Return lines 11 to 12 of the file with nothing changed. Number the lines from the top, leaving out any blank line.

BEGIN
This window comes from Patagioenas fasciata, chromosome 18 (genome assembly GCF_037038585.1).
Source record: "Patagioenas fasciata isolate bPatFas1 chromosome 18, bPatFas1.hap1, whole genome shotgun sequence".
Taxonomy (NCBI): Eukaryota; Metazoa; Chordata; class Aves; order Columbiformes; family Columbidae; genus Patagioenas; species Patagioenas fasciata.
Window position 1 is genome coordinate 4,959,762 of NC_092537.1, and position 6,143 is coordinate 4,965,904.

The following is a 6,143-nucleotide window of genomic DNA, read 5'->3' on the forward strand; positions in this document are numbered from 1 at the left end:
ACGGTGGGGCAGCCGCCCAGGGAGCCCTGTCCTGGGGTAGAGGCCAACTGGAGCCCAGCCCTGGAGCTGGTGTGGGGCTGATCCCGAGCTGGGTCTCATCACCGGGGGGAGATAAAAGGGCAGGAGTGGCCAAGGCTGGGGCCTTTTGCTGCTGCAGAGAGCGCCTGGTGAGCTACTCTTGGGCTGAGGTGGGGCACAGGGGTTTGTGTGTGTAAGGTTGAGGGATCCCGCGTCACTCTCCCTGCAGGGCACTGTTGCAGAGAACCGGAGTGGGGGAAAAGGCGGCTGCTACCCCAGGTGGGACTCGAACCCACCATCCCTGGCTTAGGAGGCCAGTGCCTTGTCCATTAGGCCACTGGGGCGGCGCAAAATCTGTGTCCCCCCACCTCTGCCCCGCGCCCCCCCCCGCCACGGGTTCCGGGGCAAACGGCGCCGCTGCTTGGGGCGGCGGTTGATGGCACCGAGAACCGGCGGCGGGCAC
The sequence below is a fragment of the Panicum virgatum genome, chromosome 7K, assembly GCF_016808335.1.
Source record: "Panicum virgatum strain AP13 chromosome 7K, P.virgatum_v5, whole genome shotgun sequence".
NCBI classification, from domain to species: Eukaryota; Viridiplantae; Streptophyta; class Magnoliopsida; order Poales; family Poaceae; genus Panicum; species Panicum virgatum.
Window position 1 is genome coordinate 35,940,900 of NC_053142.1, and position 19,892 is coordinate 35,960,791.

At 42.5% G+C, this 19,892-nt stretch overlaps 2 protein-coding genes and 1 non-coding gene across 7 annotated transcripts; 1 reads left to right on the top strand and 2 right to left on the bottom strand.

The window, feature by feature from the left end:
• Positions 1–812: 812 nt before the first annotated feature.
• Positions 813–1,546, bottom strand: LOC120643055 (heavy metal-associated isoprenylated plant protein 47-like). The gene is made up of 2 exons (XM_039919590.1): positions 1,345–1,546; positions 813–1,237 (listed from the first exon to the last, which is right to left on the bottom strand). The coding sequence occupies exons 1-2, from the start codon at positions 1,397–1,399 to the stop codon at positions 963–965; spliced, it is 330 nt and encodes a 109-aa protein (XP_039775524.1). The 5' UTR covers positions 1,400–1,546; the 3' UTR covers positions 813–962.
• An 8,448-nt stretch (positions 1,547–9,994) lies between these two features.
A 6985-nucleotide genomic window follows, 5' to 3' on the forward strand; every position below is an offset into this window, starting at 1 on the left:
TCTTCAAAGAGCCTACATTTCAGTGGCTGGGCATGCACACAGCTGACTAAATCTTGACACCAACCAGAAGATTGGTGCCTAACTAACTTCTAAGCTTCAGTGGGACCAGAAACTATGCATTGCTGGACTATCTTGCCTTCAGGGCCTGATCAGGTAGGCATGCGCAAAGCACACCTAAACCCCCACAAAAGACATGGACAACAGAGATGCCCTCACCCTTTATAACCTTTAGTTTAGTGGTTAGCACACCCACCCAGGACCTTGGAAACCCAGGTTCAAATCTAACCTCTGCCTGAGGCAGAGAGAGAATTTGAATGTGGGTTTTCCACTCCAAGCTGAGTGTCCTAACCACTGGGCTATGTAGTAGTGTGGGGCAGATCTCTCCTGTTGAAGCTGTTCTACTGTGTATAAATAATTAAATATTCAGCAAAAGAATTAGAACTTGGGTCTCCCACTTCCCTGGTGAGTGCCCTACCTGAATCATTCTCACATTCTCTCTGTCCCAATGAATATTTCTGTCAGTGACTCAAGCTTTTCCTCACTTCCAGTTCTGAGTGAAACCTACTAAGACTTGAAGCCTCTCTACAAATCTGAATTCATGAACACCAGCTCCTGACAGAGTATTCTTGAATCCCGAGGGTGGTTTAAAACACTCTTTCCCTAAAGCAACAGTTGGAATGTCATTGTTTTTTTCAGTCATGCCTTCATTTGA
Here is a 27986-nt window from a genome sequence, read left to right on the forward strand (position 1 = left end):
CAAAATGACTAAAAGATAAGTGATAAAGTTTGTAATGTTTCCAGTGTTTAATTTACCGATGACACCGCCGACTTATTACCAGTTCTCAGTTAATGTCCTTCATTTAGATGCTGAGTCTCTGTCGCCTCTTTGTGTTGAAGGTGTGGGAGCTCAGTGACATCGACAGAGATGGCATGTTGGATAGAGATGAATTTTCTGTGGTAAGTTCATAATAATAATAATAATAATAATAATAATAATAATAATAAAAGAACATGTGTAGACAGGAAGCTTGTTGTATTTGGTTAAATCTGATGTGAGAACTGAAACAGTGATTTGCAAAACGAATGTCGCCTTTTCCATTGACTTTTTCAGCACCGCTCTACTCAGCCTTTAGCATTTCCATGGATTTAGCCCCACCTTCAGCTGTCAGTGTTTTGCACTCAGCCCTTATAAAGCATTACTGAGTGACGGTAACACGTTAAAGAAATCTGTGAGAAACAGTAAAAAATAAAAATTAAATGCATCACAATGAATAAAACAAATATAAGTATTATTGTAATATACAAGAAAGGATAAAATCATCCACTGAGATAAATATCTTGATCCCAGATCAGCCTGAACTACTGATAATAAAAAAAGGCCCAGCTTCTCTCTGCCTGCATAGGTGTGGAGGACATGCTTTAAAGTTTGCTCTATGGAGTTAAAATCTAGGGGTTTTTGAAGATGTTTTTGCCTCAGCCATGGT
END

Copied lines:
At 42.5% G+C, this 19,892-nt stretch overlaps 2 protein-coding genes and 1 non-coding gene across 7 annotated transcripts; 1 reads left to right on the top strand and 2 right to left on the bottom strand.

The window, feature by feature from the left end: